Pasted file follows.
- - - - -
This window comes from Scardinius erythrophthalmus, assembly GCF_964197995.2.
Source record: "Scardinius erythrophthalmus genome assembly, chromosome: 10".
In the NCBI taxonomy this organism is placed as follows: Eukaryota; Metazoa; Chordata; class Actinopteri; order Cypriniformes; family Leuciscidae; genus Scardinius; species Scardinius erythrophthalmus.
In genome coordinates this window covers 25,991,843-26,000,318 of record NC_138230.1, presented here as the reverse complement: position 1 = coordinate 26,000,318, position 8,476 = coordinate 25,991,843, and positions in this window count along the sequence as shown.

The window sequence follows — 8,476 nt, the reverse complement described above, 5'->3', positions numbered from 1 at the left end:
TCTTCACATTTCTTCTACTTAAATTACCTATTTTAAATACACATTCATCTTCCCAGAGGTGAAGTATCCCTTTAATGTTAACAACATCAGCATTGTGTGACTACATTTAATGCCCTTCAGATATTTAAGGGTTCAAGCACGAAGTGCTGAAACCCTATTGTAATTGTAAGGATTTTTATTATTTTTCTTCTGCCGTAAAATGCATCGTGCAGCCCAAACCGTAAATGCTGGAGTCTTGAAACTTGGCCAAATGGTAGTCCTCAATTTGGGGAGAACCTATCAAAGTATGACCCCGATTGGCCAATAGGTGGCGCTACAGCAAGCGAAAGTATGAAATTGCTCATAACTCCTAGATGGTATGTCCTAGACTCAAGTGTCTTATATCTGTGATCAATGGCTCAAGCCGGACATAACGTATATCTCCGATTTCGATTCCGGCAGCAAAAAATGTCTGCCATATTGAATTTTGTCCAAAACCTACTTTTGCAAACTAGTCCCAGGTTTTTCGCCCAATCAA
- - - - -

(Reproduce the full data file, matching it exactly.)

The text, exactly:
This window comes from Scardinius erythrophthalmus, assembly GCF_964197995.2.
Source record: "Scardinius erythrophthalmus genome assembly, chromosome: 10".
In the NCBI taxonomy this organism is placed as follows: Eukaryota; Metazoa; Chordata; class Actinopteri; order Cypriniformes; family Leuciscidae; genus Scardinius; species Scardinius erythrophthalmus.
In genome coordinates this window covers 25,991,843-26,000,318 of record NC_138230.1, presented here as the reverse complement: position 1 = coordinate 26,000,318, position 8,476 = coordinate 25,991,843, and positions in this window count along the sequence as shown.

The window sequence follows — 8,476 nt, the reverse complement described above, 5'->3', positions numbered from 1 at the left end:
TCTTCACATTTCTTCTACTTAAATTACCTATTTTAAATACACATTCATCTTCCCAGAGGTGAAGTATCCCTTTAATGTTAACAACATCAGCATTGTGTGACTACATTTAATGCCCTTCAGATATTTAAGGGTTCAAGCACGAAGTGCTGAAACCCTATTGTAATTGTAAGGATTTTTATTATTTTTCTTCTGCCGTAAAATGCATCGTGCAGCCCAAACCGTAAATGCTGGAGTCTTGAAACTTGGCCAAATGGTAGTCCTCAATTTGGGGAGAACCTATCAAAGTATGACCCCGATTGGCCAATAGGTGGCGCTACAGCAAGCGAAAGTATGAAATTGCTCATAACTCCTAGATGGTATGTCCTAGACTCAAGTGTCTTATATCTGTGATCAATGGCTCAAGCCGGACATAACGTATATCTCCGATTTCGATTCCGGCAGCAAAAAATGTCTGCCATATTGAATTTTGTCCAAAACCTACTTTTGCAAACTAGTCCCAGGTTTTTCGCCCAATCAA